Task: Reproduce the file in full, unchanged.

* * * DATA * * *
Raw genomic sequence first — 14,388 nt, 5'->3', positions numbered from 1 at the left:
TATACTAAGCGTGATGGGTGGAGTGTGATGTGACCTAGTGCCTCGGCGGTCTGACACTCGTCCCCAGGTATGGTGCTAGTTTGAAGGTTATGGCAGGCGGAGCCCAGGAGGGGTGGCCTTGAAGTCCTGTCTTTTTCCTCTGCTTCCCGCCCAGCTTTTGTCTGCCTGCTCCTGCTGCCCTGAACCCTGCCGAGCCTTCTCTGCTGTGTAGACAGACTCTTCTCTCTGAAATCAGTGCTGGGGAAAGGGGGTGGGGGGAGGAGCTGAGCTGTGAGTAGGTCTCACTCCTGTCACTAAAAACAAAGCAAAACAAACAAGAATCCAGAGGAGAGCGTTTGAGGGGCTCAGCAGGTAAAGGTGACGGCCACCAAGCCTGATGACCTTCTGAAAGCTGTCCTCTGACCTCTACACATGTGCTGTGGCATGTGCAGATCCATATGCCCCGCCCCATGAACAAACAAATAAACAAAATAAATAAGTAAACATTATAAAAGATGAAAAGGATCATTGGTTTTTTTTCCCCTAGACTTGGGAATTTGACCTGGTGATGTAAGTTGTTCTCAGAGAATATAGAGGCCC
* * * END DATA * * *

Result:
Raw genomic sequence first — 14,388 nt, 5'->3', positions numbered from 1 at the left:
TATACTAAGCGTGATGGGTGGAGTGTGATGTGACCTAGTGCCTCGGCGGTCTGACACTCGTCCCCAGGTATGGTGCTAGTTTGAAGGTTATGGCAGGCGGAGCCCAGGAGGGGTGGCCTTGAAGTCCTGTCTTTTTCCTCTGCTTCCCGCCCAGCTTTTGTCTGCCTGCTCCTGCTGCCCTGAACCCTGCCGAGCCTTCTCTGCTGTGTAGACAGACTCTTCTCTCTGAAATCAGTGCTGGGGAAAGGGGGTGGGGGGAGGAGCTGAGCTGTGAGTAGGTCTCACTCCTGTCACTAAAAACAAAGCAAAACAAACAAGAATCCAGAGGAGAGCGTTTGAGGGGCTCAGCAGGTAAAGGTGACGGCCACCAAGCCTGATGACCTTCTGAAAGCTGTCCTCTGACCTCTACACATGTGCTGTGGCATGTGCAGATCCATATGCCCCGCCCCATGAACAAACAAATAAACAAAATAAATAAGTAAACATTATAAAAGATGAAAAGGATCATTGGTTTTTTTTCCCCTAGACTTGGGAATTTGACCTGGTGATGTAAGTTGTTCTCAGAGAATATAGAGGCCC